• Place - where consumers are most likely to make a purchase
  • Promotion - what campaigns are most likely to sell the product
On the face of it, this looks very simple but marketing is a complex process and it should be acknowledged that besides the context of sales strategies the 4Ps also underpin and inform the process of market research and product design. Each factor can have an affect on another, influencing the decisions taken under that category

The Marketing Mix 4P's Explained

Rogers Diffusion of Innovations Criteria

Rogers focuses on the product more than the other aspects of the marketing mix, suggesting that if certain aspects of the product are correct and that the products can be seen or tried out then diffusion will take place as a result. Rogers%u2019 Criteria are: -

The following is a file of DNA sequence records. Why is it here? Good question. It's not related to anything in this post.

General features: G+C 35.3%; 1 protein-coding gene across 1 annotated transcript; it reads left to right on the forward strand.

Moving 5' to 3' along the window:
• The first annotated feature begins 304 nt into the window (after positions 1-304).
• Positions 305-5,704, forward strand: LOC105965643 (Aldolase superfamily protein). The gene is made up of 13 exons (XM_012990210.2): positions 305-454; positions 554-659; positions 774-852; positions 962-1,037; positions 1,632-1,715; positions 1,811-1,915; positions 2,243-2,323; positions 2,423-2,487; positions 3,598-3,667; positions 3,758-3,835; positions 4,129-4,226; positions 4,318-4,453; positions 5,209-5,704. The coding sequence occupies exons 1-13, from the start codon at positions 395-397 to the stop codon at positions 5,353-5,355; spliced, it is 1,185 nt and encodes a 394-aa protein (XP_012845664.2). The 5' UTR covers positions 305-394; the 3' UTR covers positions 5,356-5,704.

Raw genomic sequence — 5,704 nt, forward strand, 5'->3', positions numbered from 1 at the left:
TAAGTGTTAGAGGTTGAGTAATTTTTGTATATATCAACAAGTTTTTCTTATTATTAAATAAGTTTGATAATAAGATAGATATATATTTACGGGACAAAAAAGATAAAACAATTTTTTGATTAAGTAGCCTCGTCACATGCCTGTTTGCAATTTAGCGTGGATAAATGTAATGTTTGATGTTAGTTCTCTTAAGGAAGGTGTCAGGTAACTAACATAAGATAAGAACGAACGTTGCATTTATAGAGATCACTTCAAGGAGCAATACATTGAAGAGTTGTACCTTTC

• Relative Advantage - must have some advantage over competing or similar products
  • Compatibility - must be compatible with social expectations & related technology
  • Complexity - the easier a product is to understand the quicker it%u2019s acceptance
  • Observability - customers will be attracted if they can see the product and what it does
  • Trial-ability - customers will be attracted if they can use the product
Clearly then Rogers diffusion of innovation relies very much on the actual product both in relation to other similar products and the ability to see and trial a real item in a tangible fashion.

Everett Rogers Diffusion of Innovation

Comparing the Features of the 4P's and Rogers Diffusion

Combining the 4P's and Rogers Difussion

When examining each of the concepts there are clear signs of overlap where both systems have similar features, but there are also clear distinctions which would mean if one system was used in preference to the other then there may be aspects of the marketing mix which would not be covered. This suggests that they may be more effective if they were not totally discreet systems and in order to address all the controllable factors (marketing mix) both systems could be applied, consequently improving the chances of a successful innovation.